Doubling Up on Passwords Doesn't Stop Cyber-Criminals
Sunday, September 20, 2009 at 09:07 PM EDT
Iâ€™ve posted here before about the weaknesses inherent in using passwords for verifying the identity of system users, and about one of the approaches being taken to address those weaknesses: introduction of a second authentication method or device, sometimes called two-factor authentication. One particular method of implementing two-factor authentication uses a small electronic â€œtokenâ€, manufactured by RSA Security (a division of EMC), which generates a new one-time access code every 30 or 60 seconds. To access a system set up in this way, the user enters a User ID and password (â€something you knowâ€), and the access code from the token (â€something you haveâ€). Neither the password nor the access code alone are sufficient to gain access. Adding the second factor materially improves the security of the system.
Unfortunately, security technology is always involved in an â€œarms raceâ€ between attackers and defenders. According to a recent article in Technology Review, a new series of attacks has been seen that are aimed specifically at this two-factor security scheme.
Essentially, the malicious program â€œlistensâ€ for the entry of the security information, and submits its own, fraudulent transactions so that they fall within the time window in which the access code is valid. (Simplifying slightly, the generation of the access code is done using a cryptographic hash function of the User ID, the token serial number, and the time â€” the token contains a battery-powered clock.) RSA has responded, reasonably enough, that users should not expect the system to protect against all conceivable security risks:
The unpleasant reality is that, if an attacker is able to install, or trick the user into installing, software of the attackerâ€™s choice on a machine used for sensitive transactions, the possible defenses are very limited.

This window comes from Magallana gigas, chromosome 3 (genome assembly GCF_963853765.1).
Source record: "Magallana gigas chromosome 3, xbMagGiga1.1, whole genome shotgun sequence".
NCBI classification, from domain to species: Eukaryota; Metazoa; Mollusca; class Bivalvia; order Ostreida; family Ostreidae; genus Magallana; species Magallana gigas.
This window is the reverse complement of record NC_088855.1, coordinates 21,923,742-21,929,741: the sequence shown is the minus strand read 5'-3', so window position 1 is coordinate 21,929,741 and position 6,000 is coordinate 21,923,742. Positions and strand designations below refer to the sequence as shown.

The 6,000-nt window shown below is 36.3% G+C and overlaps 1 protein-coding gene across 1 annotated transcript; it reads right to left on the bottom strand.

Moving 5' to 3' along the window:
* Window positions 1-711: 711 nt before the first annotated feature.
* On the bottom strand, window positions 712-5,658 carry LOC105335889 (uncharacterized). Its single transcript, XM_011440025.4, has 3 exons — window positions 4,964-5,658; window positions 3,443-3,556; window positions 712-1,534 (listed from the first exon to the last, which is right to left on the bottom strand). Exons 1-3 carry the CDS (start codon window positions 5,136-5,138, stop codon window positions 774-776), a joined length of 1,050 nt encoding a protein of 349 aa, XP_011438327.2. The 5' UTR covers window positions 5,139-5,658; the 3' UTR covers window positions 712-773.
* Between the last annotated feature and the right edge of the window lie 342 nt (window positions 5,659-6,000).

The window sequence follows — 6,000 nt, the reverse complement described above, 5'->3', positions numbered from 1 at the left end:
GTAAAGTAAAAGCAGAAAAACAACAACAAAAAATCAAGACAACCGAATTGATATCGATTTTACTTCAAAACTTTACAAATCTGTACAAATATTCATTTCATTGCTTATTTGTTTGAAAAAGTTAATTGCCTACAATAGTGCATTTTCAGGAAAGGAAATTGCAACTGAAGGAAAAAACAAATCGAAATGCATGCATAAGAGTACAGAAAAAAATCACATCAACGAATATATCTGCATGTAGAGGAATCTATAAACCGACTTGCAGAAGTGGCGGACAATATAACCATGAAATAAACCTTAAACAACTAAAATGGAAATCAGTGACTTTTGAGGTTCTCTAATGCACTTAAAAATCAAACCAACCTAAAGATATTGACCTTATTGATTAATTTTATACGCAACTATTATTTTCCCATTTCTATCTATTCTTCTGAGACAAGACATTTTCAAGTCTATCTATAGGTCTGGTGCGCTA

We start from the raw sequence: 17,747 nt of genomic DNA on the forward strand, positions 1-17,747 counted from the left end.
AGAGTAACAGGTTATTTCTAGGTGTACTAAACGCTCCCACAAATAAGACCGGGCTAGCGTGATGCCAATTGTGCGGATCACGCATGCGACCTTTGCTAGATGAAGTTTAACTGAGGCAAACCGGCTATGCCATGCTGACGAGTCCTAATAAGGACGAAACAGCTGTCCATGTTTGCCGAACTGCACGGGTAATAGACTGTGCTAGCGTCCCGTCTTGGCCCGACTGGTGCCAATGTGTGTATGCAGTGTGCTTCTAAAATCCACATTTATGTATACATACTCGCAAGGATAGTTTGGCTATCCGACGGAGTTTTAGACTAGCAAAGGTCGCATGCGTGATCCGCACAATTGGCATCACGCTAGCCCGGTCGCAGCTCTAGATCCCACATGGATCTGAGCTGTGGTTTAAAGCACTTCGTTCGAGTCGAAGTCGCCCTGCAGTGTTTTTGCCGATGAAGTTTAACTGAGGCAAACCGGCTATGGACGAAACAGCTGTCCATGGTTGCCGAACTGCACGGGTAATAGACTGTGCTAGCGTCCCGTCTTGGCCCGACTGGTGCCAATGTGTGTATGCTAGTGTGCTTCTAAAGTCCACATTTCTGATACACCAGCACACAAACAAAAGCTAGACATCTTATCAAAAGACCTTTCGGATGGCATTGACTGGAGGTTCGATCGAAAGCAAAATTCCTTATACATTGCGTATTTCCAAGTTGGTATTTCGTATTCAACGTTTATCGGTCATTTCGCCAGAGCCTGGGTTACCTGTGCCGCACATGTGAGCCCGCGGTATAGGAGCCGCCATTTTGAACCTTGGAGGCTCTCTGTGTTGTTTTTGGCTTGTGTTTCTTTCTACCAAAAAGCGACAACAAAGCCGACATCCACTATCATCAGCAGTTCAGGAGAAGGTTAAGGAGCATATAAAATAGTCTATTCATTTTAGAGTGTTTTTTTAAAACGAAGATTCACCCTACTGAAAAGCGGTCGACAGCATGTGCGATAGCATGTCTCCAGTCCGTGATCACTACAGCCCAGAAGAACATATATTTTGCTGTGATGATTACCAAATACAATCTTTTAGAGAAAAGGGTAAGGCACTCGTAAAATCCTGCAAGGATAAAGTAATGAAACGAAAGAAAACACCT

A few weeks ago, I posted a note on a report by Brian Krebs of the Washington Post that cyber-criminals were focusing their attention on small- and medium-sized businesses, and attempting to steal electronic banking credentials. This more recent attack is another example of that trend. One of the pieces of advice I gave then was:
One axiom of the IT industry is worth remembering. There is only one kind of software that never causes a system failure or security compromise: the kind that is not installed.
Technology Review quotes Joe Stewart, director of malware research for security firm SecureWorks of Atlanta, with some very similar advice:
In my earlier post, I did not specifically mention using Linux for this purpose, but it is something I have recommended to several clients Iâ€™ve advised. Linux has a few advantages for this: itâ€™s free; it is much more modular than Windows, so it is easier to remove unneeded components; and it has, in my opinion, a more straightforward and robust security model than Windows. In addition, of course, the bad guys are usually more focused on attacking Windows systems.
Security is a process, not a product; there is no security â€œsilver bulletâ€ than will slay all attackers auto-magically. Careful thought and planning are still vitally important parts of defense.
This article originally appeared on Rich's Random Walks.